Five for Nineteen

The new year is around the corner and with the year’s end comes a look back at it. 2019 was a mixed bag, notable because its news did not include the major bombshells (think CRL to CRH) of the past few years but memorable because its news has major implications for years to come. So here’s my top five stories of the year, not necessarily the most widely read, but the ones I think will prove the most significant over time.

  1. The Sale of Erie Architectural Products to YKK AP North AmericaThis sale gives YKK a strong presence in the unitized arena and adds to its expertise—a very strategic move by the company that will prove even more significant with time.
  2. DiBlasio’s March Against Glass—well not all glass, but what hizzoner called “inefficient glass buildings.” Through press conferences, interviews and appearances on TV, you’ll see New York City’s mayor focus all his wrath concerning energy inefficiency on glass. And, while his actual proposal says nothing about glass, his work to make glass the whipping boy of energy efficiency stuck. As I said in my blog we have lots of work to do to counter this.
  3. Oldcastle BuildingEnvelope® Sells Antamex—It really had to happen as the glazing subcontractor did not fit with OBE’s core businesses but the purchaser was a bit of a surprise. The sale to the private investment firm O3 was first reported in January of this year.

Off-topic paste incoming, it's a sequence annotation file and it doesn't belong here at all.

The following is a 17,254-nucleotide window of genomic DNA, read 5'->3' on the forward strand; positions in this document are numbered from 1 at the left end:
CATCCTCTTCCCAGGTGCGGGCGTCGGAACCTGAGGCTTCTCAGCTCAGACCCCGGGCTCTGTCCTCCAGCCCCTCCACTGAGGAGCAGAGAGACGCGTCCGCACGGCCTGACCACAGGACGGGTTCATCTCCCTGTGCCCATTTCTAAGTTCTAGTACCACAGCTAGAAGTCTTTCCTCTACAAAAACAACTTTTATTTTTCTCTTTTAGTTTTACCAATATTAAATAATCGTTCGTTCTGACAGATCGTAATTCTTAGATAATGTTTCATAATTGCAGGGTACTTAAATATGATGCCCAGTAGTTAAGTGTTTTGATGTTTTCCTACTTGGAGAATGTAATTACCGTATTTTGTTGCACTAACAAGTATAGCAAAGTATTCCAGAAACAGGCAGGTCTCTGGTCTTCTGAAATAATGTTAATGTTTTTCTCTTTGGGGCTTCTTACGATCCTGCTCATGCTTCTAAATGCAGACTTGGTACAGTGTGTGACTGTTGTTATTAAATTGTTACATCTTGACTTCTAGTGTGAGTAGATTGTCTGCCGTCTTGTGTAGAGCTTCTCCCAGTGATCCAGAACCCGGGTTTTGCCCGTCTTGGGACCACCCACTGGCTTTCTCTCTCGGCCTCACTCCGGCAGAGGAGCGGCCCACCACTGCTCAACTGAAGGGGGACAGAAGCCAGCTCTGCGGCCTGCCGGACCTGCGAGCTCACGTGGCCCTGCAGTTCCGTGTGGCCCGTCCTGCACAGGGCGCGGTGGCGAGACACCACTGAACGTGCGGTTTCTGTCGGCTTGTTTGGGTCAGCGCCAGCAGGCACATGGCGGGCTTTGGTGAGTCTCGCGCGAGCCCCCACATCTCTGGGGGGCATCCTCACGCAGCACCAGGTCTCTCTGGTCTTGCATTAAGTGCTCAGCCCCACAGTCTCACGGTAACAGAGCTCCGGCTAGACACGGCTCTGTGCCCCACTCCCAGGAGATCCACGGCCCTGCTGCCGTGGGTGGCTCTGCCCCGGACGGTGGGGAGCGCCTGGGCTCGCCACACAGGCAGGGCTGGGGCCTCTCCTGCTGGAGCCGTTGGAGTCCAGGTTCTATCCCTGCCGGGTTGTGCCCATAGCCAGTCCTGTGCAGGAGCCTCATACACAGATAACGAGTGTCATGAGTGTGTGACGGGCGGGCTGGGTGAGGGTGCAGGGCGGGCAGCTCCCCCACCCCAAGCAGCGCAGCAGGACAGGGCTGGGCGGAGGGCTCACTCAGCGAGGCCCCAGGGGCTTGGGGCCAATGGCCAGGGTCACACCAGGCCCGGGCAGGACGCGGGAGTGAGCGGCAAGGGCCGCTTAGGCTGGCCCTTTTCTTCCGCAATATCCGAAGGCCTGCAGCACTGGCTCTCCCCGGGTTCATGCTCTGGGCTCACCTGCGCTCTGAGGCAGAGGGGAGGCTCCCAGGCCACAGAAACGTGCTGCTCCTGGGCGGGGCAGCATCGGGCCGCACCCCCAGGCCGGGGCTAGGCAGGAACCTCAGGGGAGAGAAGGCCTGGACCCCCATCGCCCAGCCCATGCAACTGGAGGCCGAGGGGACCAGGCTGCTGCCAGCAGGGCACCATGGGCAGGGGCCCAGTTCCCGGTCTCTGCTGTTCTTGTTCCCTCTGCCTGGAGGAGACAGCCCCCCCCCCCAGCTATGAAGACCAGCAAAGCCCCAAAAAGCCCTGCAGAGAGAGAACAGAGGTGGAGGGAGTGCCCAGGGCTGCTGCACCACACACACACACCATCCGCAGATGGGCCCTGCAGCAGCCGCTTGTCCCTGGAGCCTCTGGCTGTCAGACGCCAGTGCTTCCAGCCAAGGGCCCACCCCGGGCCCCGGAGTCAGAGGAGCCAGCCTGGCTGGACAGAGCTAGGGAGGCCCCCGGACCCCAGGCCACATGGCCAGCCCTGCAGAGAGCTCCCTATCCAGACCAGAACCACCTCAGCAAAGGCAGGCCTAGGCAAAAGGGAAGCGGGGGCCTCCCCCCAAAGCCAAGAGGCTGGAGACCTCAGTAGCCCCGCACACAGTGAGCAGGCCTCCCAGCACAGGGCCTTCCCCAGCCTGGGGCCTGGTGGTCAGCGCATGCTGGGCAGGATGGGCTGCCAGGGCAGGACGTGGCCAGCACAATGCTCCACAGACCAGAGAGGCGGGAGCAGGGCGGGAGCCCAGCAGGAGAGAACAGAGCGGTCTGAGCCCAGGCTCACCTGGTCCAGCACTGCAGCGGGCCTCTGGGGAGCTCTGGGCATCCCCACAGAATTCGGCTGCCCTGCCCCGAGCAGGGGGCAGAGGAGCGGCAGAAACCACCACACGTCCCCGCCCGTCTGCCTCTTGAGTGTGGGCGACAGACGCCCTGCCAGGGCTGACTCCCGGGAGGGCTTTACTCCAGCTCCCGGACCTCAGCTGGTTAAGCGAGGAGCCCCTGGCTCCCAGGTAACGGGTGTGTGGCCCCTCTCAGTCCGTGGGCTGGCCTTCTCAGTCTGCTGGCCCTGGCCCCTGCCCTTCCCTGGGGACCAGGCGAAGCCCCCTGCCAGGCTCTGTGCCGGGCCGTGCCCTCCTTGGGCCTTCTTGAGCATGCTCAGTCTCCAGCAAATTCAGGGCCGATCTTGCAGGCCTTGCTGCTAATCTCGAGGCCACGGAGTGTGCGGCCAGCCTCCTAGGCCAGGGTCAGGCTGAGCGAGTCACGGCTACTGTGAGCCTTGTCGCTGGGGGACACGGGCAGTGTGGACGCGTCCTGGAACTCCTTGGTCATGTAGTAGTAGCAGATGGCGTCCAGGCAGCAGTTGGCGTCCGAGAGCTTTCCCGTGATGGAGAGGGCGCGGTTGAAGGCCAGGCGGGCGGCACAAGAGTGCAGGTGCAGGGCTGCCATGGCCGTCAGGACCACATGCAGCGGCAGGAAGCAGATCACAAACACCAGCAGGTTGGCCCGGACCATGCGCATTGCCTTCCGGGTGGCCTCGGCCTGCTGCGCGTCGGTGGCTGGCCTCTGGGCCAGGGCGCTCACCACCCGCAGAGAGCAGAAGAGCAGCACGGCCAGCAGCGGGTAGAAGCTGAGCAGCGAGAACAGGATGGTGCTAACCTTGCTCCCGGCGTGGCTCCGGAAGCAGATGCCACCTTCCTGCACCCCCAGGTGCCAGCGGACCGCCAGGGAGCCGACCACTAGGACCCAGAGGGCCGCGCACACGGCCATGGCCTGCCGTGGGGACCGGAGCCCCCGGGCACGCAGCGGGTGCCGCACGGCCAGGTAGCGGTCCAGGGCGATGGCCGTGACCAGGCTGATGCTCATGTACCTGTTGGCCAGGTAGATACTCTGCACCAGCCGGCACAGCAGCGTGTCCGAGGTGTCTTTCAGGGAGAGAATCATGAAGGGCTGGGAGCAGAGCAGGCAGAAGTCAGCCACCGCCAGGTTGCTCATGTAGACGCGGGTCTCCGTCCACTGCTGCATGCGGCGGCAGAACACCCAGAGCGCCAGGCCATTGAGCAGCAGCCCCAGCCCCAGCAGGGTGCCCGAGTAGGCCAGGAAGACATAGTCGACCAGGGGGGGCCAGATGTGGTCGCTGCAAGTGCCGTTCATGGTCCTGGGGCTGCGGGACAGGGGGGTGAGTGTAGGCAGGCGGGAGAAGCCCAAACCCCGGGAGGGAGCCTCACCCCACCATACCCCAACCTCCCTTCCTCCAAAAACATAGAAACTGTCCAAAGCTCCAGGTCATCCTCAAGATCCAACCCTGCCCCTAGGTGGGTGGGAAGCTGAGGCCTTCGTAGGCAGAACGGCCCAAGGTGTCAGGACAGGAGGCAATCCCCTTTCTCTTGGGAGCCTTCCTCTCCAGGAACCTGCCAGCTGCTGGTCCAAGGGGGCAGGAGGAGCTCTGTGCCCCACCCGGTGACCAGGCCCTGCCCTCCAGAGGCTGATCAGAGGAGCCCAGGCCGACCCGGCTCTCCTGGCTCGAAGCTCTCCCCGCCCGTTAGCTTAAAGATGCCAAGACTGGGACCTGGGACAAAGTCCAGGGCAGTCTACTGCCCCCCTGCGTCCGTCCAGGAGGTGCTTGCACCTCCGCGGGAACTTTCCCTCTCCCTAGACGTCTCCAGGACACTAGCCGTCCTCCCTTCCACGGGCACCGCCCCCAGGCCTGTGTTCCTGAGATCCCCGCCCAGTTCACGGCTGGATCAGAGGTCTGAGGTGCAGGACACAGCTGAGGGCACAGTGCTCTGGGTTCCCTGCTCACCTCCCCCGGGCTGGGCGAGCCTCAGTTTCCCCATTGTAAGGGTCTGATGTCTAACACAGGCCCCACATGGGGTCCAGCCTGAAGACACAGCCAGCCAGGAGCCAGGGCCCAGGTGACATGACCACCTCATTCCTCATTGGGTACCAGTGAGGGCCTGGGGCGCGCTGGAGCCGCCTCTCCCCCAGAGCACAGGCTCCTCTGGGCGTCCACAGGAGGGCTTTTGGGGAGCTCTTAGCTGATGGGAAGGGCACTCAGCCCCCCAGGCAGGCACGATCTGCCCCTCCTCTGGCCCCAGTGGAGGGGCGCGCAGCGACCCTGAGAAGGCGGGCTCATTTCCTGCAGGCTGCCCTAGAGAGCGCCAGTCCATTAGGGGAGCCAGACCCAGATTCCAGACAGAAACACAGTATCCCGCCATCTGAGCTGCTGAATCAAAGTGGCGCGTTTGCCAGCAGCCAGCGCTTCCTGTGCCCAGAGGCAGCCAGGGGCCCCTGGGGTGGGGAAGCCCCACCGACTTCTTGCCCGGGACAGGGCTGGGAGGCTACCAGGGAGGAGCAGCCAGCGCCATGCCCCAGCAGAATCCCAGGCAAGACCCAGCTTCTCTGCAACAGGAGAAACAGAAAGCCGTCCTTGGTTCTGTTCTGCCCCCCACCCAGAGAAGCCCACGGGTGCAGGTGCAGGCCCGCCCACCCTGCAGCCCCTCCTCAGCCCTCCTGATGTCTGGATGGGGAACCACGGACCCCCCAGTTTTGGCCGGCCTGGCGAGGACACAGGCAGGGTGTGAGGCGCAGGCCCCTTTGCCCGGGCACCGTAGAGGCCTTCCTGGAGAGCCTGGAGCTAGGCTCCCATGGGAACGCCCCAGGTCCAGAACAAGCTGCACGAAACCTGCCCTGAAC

4. The Battle for the Wall Becomes an Endless War—Efforts to limit the amount of glass that can be used on the exterior of buildings, in the misguided effort toward energy efficiency, heated up again this year. What the glass industry once thought of as a singular battle has turned into an ongoing war with no end in sight. As long as glass remains an easy target, there will be groups of code officials and other building material manufacturers at work to limit glass.
  5. Labor Crisis Grows—The lack of qualified labor is a perennial issue but no more so than this year as the high demand for skilled workers collided with an anemically low supply. While a dearth of installers is challenging, our industry is also lacking in quality project managers, purchasing agents, contract specialists and more. And, as the boomers who had filled these jobs retire without replacements, it’s only going to get worse before it gets better. The lack of players—and lack of a deep bench—will have repercussions in the industry for years to come if we don’t get it fixed.

This is a wonderful holiday season for a number of reasons, not the least of which is that our distinguished columnist Paul Bieber came through his recent operation successfully. Paul had a benign brain tumor that was pressing on his optic nerve. He had it removed a few weeks ago and we are thankful he is doing well. If you’d like to pass along your good wishes, you can reach Paul at paulbaseball@msn.com.

Merry Christmas and Happy Hanukkah to Paul and all.

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